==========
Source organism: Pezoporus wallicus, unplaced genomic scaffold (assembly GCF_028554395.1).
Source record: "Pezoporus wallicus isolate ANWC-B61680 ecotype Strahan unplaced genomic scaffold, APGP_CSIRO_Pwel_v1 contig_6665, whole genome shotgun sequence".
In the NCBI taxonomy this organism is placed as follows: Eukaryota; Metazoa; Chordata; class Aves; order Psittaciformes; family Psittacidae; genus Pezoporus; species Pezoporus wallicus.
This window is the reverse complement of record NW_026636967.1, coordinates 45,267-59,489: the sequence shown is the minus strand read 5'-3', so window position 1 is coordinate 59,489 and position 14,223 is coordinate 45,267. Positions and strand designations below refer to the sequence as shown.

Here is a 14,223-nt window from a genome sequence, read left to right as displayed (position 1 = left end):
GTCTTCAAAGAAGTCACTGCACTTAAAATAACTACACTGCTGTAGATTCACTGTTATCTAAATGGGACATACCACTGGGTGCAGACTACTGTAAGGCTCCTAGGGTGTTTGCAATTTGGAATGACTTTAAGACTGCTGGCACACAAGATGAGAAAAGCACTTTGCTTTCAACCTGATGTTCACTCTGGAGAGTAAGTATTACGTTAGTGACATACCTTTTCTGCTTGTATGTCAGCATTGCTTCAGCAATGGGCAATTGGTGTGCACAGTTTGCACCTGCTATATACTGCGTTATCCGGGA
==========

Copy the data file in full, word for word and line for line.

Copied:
Source organism: Pezoporus wallicus, unplaced genomic scaffold (assembly GCF_028554395.1).
Source record: "Pezoporus wallicus isolate ANWC-B61680 ecotype Strahan unplaced genomic scaffold, APGP_CSIRO_Pwel_v1 contig_6665, whole genome shotgun sequence".
In the NCBI taxonomy this organism is placed as follows: Eukaryota; Metazoa; Chordata; class Aves; order Psittaciformes; family Psittacidae; genus Pezoporus; species Pezoporus wallicus.
This window is the reverse complement of record NW_026636967.1, coordinates 45,267-59,489: the sequence shown is the minus strand read 5'-3', so window position 1 is coordinate 59,489 and position 14,223 is coordinate 45,267. Positions and strand designations below refer to the sequence as shown.

Here is a 14,223-nt window from a genome sequence, read left to right as displayed (position 1 = left end):
GTCTTCAAAGAAGTCACTGCACTTAAAATAACTACACTGCTGTAGATTCACTGTTATCTAAATGGGACATACCACTGGGTGCAGACTACTGTAAGGCTCCTAGGGTGTTTGCAATTTGGAATGACTTTAAGACTGCTGGCACACAAGATGAGAAAAGCACTTTGCTTTCAACCTGATGTTCACTCTGGAGAGTAAGTATTACGTTAGTGACATACCTTTTCTGCTTGTATGTCAGCATTGCTTCAGCAATGGGCAATTGGTGTGCACAGTTTGCACCTGCTATATACTGCGTTATCCGGGA